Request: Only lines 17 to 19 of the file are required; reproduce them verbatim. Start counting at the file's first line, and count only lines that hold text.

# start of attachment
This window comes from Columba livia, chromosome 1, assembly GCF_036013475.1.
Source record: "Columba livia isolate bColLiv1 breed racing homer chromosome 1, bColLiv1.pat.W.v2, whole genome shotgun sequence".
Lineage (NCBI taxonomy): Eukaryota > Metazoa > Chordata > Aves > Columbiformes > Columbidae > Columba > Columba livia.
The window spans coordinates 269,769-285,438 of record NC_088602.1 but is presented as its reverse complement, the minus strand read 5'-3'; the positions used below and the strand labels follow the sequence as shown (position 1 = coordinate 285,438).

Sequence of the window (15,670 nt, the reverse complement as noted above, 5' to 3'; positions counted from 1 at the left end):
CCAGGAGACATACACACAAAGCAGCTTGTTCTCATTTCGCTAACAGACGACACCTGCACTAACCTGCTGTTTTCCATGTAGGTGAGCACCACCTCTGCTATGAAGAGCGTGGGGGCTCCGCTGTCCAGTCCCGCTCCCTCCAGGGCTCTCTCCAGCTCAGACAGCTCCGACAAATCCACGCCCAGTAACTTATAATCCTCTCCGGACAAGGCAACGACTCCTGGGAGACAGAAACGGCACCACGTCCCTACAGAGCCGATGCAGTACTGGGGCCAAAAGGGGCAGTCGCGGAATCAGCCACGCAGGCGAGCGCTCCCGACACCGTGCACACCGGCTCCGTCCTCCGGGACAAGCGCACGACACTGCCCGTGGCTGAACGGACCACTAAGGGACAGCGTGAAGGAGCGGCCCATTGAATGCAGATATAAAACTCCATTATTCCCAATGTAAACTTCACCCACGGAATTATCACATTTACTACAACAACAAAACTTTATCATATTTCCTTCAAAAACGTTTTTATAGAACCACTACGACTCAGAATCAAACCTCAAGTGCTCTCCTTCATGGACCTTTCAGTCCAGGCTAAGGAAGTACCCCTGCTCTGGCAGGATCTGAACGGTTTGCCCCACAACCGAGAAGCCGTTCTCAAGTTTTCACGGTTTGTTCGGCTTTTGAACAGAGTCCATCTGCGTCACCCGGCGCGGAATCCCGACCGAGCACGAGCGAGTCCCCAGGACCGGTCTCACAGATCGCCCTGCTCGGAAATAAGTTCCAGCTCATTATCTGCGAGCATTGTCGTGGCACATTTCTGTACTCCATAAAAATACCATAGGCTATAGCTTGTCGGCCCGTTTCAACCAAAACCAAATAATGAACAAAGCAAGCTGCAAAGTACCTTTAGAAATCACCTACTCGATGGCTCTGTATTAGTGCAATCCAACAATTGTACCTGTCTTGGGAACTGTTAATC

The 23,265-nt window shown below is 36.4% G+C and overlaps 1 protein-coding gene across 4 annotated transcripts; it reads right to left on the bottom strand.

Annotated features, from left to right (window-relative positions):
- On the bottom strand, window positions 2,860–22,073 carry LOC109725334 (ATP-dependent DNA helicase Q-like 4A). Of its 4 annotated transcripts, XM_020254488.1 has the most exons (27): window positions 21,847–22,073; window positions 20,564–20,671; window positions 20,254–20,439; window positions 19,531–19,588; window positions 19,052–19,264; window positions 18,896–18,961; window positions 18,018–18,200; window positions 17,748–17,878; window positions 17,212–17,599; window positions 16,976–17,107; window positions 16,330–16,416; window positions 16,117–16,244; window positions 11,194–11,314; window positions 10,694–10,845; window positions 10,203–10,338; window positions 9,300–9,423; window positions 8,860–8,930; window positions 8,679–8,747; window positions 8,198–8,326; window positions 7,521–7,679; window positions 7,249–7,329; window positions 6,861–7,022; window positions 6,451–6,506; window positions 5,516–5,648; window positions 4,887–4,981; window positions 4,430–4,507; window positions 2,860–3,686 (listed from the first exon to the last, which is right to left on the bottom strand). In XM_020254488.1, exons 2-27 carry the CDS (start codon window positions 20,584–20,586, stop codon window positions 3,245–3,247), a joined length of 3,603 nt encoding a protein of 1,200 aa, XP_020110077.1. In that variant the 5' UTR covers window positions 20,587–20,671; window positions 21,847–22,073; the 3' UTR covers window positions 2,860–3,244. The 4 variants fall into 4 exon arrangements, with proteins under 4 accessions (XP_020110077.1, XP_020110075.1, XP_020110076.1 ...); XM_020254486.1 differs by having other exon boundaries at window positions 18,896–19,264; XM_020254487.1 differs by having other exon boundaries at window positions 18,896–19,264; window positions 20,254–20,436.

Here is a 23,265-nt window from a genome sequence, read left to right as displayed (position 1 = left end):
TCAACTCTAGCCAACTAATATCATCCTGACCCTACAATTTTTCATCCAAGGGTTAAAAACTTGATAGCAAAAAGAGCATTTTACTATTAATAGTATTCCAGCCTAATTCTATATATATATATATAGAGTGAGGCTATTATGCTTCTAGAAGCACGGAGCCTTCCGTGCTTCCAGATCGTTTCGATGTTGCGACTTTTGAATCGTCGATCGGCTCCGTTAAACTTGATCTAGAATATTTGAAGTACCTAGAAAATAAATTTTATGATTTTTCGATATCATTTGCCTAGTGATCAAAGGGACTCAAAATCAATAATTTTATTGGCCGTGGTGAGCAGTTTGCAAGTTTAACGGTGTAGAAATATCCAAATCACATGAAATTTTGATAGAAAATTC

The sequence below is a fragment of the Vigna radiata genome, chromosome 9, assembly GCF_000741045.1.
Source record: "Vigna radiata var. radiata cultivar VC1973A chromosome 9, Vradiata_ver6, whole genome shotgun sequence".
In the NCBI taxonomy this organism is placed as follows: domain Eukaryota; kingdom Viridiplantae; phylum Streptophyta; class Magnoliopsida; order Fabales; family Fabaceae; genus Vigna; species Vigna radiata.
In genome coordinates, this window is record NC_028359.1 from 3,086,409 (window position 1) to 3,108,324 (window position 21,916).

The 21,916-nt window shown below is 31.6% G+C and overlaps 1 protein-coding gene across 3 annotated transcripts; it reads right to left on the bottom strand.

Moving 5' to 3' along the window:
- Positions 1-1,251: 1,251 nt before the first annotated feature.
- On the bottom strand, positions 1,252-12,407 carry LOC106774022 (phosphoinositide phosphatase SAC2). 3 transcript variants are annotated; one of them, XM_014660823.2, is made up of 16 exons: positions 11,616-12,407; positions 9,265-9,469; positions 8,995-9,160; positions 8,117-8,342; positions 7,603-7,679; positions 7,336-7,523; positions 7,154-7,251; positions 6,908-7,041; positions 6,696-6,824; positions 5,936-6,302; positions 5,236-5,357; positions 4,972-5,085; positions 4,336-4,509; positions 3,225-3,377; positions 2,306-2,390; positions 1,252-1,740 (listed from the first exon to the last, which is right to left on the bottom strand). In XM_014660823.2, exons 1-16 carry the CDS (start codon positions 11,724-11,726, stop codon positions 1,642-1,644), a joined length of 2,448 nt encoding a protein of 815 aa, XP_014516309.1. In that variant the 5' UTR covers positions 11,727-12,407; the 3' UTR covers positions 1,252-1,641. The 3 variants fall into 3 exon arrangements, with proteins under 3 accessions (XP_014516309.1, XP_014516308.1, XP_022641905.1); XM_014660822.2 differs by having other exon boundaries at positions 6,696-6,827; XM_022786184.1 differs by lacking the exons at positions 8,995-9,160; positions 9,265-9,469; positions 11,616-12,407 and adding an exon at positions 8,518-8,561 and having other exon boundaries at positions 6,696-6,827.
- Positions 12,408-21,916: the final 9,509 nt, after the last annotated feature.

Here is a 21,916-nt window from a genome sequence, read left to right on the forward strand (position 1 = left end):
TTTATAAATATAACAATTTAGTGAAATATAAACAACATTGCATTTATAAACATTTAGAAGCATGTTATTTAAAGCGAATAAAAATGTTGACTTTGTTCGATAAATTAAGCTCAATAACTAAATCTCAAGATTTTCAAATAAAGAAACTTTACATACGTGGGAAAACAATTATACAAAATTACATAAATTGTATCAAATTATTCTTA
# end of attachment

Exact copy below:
Moving 5' to 3' along the window:
- Positions 1-1,251: 1,251 nt before the first annotated feature.
- On the bottom strand, positions 1,252-12,407 carry LOC106774022 (phosphoinositide phosphatase SAC2). 3 transcript variants are annotated; one of them, XM_014660823.2, is made up of 16 exons: positions 11,616-12,407; positions 9,265-9,469; positions 8,995-9,160; positions 8,117-8,342; positions 7,603-7,679; positions 7,336-7,523; positions 7,154-7,251; positions 6,908-7,041; positions 6,696-6,824; positions 5,936-6,302; positions 5,236-5,357; positions 4,972-5,085; positions 4,336-4,509; positions 3,225-3,377; positions 2,306-2,390; positions 1,252-1,740 (listed from the first exon to the last, which is right to left on the bottom strand). In XM_014660823.2, exons 1-16 carry the CDS (start codon positions 11,724-11,726, stop codon positions 1,642-1,644), a joined length of 2,448 nt encoding a protein of 815 aa, XP_014516309.1. In that variant the 5' UTR covers positions 11,727-12,407; the 3' UTR covers positions 1,252-1,641. The 3 variants fall into 3 exon arrangements, with proteins under 3 accessions (XP_014516309.1, XP_014516308.1, XP_022641905.1); XM_014660822.2 differs by having other exon boundaries at positions 6,696-6,827; XM_022786184.1 differs by lacking the exons at positions 8,995-9,160; positions 9,265-9,469; positions 11,616-12,407 and adding an exon at positions 8,518-8,561 and having other exon boundaries at positions 6,696-6,827.